Milan Lucic still 'proud' to be from Vancouver
Boston forward got into altercation last weekend in hometown
Days after saying he was done defending his hometown following an altercation at a nightclub, Boston Bruins forward Milan Lucic says he's still "proud" to be from Vancouver.
Lucic claims he was punched twice Saturday night after the Vancouver Canucks defeated the Bruins 6-2 in Boston's first visit to Rogers Arena since the club's victory in Game 7 of the 2011 Stanley Cup final.
A video released on the Internet shows Lucic in an altercation on a street with an unknown person in front of Vancouver police. No punches are thrown in the video that has since gone viral.
"I have no reason left to try and defend my city, and the people of my city," Lucic told reporters in Boston on Monday. "Other than being at Rogers Arena, no one will ever see me in downtown Vancouver ever again."
As I have had more time to think I want to make it clear that regardless of what has happened, I am still — and always will be — proud to be from [Vancouver]. It is home.- Milan Lucic in a statement released by Bruins
Lucic, who starred for the Western Hockey League's Vancouver Giants before making the jump to the NHL, backtracked somewhat Wednesday in a statement released through the Bruins.
"As I have had more time to think I want to make it clear that regardless of what has happened, I am still — and always will be — proud to be from [Vancouver]. It is home," the statement read. "While the actions of a few individuals have deeply upset me and will impact the time I spend downtown going forward, I will not let those incidents diminish the love and pride I have for the city as a whole."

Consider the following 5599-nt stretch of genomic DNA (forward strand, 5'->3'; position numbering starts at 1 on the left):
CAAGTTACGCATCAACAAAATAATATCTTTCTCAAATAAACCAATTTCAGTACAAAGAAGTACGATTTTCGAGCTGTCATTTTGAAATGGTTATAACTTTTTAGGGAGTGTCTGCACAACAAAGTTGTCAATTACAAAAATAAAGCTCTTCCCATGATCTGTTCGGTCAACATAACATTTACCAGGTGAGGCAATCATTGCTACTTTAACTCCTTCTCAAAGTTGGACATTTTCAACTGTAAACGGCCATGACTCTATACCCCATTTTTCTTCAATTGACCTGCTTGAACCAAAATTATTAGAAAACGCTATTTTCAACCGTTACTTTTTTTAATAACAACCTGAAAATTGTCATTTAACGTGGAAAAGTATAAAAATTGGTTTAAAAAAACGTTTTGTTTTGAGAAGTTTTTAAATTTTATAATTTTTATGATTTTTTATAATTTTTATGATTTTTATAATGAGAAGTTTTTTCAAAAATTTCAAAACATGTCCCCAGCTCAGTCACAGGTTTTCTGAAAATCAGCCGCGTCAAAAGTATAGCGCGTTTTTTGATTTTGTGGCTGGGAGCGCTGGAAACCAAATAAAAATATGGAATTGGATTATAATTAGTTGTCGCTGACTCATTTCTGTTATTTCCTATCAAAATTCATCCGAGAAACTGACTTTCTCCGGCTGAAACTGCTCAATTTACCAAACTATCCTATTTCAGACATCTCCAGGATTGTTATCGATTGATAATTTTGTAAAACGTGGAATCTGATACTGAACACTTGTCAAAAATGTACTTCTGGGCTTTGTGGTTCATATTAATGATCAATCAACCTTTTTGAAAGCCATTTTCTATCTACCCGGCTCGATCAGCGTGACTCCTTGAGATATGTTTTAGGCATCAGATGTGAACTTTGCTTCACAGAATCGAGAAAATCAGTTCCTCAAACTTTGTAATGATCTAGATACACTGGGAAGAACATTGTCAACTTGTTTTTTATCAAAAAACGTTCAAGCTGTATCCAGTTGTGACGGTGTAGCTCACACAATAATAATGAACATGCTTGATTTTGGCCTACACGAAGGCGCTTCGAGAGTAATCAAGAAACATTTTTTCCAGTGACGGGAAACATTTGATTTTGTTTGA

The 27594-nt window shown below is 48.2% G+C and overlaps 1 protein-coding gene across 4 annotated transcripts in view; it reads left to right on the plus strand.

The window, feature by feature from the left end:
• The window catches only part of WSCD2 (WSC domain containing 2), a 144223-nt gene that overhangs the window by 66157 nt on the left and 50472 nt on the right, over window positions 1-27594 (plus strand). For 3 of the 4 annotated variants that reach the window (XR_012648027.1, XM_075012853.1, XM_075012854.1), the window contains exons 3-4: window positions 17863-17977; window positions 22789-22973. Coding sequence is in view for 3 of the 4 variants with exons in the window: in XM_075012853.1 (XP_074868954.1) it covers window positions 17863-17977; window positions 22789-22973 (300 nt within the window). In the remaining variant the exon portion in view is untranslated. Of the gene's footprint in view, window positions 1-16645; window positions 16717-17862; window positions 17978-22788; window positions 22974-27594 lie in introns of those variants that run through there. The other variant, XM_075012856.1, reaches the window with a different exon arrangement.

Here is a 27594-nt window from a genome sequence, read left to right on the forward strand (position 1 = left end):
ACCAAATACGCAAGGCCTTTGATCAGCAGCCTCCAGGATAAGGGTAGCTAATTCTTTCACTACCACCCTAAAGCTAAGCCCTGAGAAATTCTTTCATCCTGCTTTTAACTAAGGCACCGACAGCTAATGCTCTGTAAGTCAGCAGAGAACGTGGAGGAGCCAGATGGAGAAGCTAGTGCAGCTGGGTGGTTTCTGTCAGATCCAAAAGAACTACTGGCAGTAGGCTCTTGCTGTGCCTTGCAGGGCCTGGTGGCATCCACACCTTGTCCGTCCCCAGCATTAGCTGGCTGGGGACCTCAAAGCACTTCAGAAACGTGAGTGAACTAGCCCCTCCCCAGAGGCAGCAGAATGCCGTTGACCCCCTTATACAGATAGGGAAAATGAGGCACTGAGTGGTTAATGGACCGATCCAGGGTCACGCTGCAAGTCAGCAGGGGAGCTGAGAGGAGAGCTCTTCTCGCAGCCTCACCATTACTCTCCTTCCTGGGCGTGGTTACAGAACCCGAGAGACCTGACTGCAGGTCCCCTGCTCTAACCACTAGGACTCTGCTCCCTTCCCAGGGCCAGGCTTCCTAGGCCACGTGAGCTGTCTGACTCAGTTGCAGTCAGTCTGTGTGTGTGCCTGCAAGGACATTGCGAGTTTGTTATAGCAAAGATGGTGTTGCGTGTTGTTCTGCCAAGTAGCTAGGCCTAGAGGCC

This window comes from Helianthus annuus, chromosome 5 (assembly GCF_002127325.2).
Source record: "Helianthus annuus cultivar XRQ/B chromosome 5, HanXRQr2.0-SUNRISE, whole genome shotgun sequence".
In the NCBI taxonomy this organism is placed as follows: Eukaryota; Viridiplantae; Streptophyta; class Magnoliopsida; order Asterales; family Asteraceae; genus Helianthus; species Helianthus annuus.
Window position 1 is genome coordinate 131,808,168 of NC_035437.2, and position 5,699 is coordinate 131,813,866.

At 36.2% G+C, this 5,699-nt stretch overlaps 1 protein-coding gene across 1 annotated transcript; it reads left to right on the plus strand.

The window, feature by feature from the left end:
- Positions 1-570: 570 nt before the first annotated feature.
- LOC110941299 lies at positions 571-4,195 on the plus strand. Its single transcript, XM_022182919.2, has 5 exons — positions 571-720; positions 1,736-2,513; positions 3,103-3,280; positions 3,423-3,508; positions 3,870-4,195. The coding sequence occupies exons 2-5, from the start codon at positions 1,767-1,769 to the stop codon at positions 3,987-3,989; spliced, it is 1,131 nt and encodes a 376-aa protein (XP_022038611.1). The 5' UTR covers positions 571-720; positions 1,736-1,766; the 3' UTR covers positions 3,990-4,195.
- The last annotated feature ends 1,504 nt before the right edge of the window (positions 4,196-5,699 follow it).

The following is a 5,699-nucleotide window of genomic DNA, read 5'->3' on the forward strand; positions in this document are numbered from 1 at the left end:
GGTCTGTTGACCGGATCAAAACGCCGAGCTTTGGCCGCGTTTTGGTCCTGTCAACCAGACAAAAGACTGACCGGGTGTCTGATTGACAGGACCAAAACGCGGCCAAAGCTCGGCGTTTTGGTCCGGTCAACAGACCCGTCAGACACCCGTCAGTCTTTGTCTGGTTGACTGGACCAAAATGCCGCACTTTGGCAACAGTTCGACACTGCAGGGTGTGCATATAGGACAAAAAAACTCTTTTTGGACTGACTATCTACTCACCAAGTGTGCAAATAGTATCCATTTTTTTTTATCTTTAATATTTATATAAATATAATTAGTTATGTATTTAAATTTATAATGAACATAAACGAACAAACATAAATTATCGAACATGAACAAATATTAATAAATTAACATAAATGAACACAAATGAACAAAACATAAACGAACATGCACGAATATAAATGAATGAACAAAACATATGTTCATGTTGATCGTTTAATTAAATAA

Lucic told reporters in Boston the incident took place after the game and he was punched once inside the club and once outside.
"It's something that happened late Saturday night and it's something I'm not proud of, but it was part of an unprovoked attack," Lucic said Monday. "I was punched in the face on two separate occasions. From this point forward, I'm just exploring to pursue this in a legal manner."
Lucic's statement Wednesday made no mention of legal action and added he would not be discussing the incident any further.
Saturday's alleged scuffle is not the first time the six-foot-3, 235-pound Lucic has had problems in Vancouver. A Serbian Orthodox church in nearby Burnaby connected to Lucic's family was vandalized last year and the 25-year-old has also said fans at Rogers Arena have harassed his grandparents during games.
The Bruins and Canucks have had an antagonistic relationship since their testy seven-game final.
During Saturday's game, Bruins forward Brad Marchand mocked the Canucks bench by pretending to kiss his championship ring before raising an imaginary Cup.